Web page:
Supportive Care in Cancer

, Volume 14, Issue 9, pp 952–959 | Cite as

Medical decision-making of the patient in the context of the family: results of a survey

  • Christof SchäferEmail author
  • Kurt Putnik
  • Barbara Dietl
  • Peter Leiberich
  • Thomas H. Loew
  • Oliver Kölbl
Original article


Goals of the study

From the perspective of patient autonomy, the family is often looked upon as a troublemaker in medical decision-making. The question remains open as to whether it is possible to do justice to the autonomy of the individual patient and to the claims of his family at the same time.

Patients and methods

A clinical study was undertaken when both patients and dependants were interviewed. One hundred people (50 pairs) participated in this study and could be analyzed. A questionnaire consisting of 15 items was used and was evaluated to see if and how the attitudes concerning medical decision-making differ between patient and dependant.


The majority of the interviewees (89%) agreed with the opinion that medical decisions should be made jointly by the patient, the family, and the doctor. Ninety-three percent approved of the claim to inform not only the patient, but also the family. Seventy percent of the patients and 54% of the dependants think that the family is entitled to have a say in matters concerning medical decision-making, only 30% of the patients, but 42% of the dependants argued against this view. Eighty-four percent of the patients argued against a change in this right at the end of life, which was approved by 32% of the family members.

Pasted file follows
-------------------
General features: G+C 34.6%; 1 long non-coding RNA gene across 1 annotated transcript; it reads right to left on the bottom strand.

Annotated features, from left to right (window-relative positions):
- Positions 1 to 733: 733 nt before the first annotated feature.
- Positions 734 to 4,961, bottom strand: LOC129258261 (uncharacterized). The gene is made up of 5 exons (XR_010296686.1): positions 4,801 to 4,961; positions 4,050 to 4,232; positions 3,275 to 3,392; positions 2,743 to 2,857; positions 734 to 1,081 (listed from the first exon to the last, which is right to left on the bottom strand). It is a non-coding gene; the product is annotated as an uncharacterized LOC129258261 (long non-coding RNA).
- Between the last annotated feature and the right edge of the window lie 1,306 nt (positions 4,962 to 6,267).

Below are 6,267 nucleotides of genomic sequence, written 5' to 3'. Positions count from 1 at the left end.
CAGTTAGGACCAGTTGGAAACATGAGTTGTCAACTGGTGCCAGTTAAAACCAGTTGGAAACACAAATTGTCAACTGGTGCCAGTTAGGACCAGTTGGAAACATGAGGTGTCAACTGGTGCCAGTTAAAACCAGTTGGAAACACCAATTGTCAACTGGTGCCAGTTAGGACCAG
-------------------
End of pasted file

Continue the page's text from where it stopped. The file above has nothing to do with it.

The family plays a central role in medical decision-making. This could be shown by a survey among patients with malignant diseases and their dependants. These initial findings must be verified in a larger population. The increased inclusion of the family in the process of medical decision-making corresponds in general to the expressed will of the patients. The model of shared decision-making is favored by values which both the family and the patient have in common. Thus, a family-based decision-making theory needs to be formulated in the future.


Family Clinical ethics Radio-oncology Autonomy Medical decision-making Values End of life decisions 


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Copyright information

© Springer-Verlag 2006

Authors and Affiliations

  • Christof Schäfer
    • 1
    Email author
  • Kurt Putnik
    • 1
  • Barbara Dietl
    • 1
  • Peter Leiberich
    • 2
  • Thomas H. Loew
    • 2
  • Oliver Kölbl
    • 1
  1. 1.Klinik und Poliklinik für Strahlentherapie und RadioonkologieUniversität RegensburgRegensburgGermany
  2. 2.Klinik und Poliklinik für Innere Medizin II, Schwerpunkt PsychosomatikUniversität RegensburgRegensburgGermany

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